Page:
Like other things college cost are driven by supply and demand, but government subsidies have created artificially high rates of inflation. How could we get college cost under control. It can be beneficial for the government to help some people pay for college, but how much and who should be up for debate. The allowing colleges to continually raise tuition using government money and student debt to subsidize their endowments may not be the best use of resources. The benefits must be weighed against what is best for the nation and the people. The question should not be all or nothing without exploring other alternatives.
College education prices are continually rising disproportional to other services from 1980-2010 increasing three time more than the average household income.
College education is not necessary for the jobs many if not most graduates fill.
As the government increases student financial aid schools increase costs proportionally to balance supply and demand.
Two opposing fixes:
Decrease artificial access to public funding.Suggestion restrict funds to economic necessities: The government should only subsidize education if there is a need for the skill and only proportional to meet the necessary need plus a reasonable margin of error.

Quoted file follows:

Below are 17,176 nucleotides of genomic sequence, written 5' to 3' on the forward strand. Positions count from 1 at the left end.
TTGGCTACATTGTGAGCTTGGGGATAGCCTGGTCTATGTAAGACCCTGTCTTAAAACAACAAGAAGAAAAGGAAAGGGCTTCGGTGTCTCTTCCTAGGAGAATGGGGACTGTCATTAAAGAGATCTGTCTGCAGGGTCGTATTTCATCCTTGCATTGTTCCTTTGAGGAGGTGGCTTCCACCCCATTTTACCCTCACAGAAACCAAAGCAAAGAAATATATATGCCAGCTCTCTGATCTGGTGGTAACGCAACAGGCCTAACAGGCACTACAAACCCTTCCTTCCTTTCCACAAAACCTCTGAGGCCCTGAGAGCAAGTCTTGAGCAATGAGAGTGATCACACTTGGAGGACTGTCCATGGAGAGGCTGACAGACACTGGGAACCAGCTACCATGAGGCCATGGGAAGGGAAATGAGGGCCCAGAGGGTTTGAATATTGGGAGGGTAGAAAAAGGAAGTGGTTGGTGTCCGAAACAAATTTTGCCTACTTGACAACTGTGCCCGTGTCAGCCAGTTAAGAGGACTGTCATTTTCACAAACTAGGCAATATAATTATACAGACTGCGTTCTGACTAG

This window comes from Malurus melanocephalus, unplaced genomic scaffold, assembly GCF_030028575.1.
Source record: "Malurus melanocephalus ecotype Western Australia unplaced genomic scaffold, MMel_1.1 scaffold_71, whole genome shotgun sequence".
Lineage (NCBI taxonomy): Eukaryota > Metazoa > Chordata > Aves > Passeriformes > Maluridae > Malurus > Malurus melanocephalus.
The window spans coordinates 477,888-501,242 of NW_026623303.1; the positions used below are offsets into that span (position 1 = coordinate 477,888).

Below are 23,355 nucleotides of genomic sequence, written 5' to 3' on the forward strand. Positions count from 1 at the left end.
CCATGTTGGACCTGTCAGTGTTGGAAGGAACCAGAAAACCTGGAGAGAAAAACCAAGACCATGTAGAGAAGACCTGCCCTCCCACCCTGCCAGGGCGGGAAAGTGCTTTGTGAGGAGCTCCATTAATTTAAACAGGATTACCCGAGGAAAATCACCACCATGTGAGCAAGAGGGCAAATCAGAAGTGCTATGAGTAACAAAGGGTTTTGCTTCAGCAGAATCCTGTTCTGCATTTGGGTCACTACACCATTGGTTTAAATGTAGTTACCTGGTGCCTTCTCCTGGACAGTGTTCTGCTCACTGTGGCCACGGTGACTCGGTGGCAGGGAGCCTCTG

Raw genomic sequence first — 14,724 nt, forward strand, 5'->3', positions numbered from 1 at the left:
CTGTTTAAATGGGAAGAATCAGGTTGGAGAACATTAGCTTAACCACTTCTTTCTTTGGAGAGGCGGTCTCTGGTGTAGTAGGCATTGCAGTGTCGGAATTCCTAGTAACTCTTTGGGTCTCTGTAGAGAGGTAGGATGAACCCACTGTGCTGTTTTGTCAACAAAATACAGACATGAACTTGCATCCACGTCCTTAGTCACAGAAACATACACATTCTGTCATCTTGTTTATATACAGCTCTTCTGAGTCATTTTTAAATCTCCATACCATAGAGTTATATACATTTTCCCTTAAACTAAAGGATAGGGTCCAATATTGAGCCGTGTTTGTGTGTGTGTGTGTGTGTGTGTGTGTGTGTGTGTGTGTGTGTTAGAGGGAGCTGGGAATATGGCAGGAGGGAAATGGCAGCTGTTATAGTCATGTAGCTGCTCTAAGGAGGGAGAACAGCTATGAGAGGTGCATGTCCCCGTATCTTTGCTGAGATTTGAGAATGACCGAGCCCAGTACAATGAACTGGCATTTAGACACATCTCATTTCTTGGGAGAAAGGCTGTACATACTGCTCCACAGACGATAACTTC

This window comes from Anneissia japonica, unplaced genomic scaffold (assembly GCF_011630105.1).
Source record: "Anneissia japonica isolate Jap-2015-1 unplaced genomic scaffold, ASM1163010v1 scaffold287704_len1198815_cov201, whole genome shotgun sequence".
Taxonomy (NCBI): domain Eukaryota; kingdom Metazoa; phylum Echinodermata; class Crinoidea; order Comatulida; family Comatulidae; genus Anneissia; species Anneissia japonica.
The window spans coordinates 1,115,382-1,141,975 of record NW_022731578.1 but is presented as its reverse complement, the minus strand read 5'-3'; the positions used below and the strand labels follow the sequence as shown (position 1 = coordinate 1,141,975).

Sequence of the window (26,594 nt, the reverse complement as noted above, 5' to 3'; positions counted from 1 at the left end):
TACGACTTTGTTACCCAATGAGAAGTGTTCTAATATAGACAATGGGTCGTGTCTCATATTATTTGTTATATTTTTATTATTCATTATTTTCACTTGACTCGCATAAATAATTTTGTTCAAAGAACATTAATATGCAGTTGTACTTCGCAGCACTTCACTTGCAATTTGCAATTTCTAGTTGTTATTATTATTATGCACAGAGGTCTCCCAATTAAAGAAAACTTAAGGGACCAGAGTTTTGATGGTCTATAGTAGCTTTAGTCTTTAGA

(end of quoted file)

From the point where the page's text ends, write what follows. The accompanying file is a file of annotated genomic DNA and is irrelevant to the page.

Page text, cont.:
Tuition caps.Government could restrict the total tuition of a degree to the average amount that that schools graduates make during their first year after graduation, plus an additional 50% for room, board, and books (and this for public schools, and private schools that want access to government financial aid programs). Students that fail to get employment would count as a $0 in the average, while student not wanting employment would not be counted (grad students).
This is a concept based on historic norms and a rate that should allow students a reasonable opportunity to pay down student loans.(At this rate it should take 10-15 years to pay off student loans using 15% of their net income at an interest rate of 5%-7%)
This encourages colleges to 1) focus on skills that employers want, 2) have a robust job placement program, 3) encourage colleges to find the best employers and just any employers,4) promote internships that are beneficial to the students.
Example 1: English majors form XXU average $40,000 in their first year after graduating from XXU = XXU would be limited to charging $10,000 / year for tuition and$5,000 for room, board, and books.
Example 2: XXU has an engineering degree and the XXU graduates average $100,000 there first year could charge $25,000 plus.